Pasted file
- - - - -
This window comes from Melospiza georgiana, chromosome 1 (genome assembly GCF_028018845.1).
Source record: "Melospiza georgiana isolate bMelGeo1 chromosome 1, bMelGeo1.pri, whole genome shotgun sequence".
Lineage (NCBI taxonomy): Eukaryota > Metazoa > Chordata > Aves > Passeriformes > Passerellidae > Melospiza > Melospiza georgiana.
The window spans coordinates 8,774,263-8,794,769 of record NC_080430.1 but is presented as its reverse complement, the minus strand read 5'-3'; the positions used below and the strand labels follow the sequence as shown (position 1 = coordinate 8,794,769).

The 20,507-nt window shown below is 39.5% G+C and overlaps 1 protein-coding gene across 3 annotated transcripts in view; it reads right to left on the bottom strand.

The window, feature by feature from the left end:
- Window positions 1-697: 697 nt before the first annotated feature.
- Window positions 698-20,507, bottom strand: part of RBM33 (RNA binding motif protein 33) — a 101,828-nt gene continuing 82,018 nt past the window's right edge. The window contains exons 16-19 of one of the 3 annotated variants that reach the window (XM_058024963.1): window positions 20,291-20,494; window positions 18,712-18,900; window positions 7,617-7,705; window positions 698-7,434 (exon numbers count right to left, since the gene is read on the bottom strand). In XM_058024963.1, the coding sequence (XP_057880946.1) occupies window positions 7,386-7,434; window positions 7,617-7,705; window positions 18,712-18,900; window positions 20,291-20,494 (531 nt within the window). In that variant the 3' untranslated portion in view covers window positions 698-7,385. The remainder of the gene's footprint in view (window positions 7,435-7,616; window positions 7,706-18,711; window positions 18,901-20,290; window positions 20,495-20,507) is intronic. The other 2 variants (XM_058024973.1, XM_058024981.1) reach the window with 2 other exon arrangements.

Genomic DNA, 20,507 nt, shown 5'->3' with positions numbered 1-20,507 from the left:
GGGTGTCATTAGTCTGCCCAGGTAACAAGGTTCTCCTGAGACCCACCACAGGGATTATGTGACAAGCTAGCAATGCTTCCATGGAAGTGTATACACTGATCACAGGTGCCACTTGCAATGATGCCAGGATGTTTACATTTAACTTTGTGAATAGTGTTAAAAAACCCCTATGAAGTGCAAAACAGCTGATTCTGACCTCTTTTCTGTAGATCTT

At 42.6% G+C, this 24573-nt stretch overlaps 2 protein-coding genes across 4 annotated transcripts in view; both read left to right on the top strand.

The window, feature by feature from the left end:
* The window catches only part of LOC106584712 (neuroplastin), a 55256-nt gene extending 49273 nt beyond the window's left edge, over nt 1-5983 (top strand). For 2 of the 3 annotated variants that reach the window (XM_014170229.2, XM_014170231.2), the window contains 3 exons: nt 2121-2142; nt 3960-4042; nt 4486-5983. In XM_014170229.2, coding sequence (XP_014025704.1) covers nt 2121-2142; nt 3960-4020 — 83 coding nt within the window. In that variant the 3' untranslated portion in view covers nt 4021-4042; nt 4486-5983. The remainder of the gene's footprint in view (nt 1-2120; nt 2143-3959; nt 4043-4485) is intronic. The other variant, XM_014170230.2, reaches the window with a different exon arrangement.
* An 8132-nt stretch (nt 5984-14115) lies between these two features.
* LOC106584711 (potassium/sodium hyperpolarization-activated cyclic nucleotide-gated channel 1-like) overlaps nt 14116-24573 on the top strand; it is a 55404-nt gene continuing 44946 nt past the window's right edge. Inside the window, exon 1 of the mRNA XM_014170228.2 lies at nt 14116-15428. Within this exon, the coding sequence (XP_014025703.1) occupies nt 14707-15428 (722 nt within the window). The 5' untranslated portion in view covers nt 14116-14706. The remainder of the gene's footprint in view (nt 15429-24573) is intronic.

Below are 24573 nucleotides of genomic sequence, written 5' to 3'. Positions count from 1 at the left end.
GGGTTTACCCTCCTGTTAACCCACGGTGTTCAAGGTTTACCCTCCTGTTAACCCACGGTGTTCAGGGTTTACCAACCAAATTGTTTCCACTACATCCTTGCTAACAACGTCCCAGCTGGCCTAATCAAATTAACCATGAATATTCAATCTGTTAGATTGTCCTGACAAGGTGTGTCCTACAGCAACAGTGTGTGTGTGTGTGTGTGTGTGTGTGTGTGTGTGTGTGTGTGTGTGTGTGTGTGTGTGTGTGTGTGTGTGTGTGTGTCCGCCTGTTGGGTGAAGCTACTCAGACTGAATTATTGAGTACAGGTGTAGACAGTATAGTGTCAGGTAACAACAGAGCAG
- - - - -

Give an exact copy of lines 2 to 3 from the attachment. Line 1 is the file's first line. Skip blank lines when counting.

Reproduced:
Source record: "Melospiza georgiana isolate bMelGeo1 chromosome 1, bMelGeo1.pri, whole genome shotgun sequence".
Lineage (NCBI taxonomy): Eukaryota > Metazoa > Chordata > Aves > Passeriformes > Passerellidae > Melospiza > Melospiza georgiana.